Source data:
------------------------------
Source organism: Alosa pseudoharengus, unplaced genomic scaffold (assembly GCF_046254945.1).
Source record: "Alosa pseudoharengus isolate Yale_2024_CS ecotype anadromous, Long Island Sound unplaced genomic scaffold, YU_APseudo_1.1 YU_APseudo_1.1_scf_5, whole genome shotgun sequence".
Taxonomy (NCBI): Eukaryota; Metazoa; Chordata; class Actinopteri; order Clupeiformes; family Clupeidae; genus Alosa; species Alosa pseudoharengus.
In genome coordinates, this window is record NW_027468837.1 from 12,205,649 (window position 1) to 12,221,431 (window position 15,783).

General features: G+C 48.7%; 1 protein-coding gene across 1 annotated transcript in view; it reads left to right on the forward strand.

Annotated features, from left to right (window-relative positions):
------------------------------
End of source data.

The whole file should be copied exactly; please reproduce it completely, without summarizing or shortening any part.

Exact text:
Source organism: Alosa pseudoharengus, unplaced genomic scaffold (assembly GCF_046254945.1).
Source record: "Alosa pseudoharengus isolate Yale_2024_CS ecotype anadromous, Long Island Sound unplaced genomic scaffold, YU_APseudo_1.1 YU_APseudo_1.1_scf_5, whole genome shotgun sequence".
Taxonomy (NCBI): Eukaryota; Metazoa; Chordata; class Actinopteri; order Clupeiformes; family Clupeidae; genus Alosa; species Alosa pseudoharengus.
In genome coordinates, this window is record NW_027468837.1 from 12,205,649 (window position 1) to 12,221,431 (window position 15,783).

General features: G+C 48.7%; 1 protein-coding gene across 1 annotated transcript in view; it reads left to right on the forward strand.

Annotated features, from left to right (window-relative positions):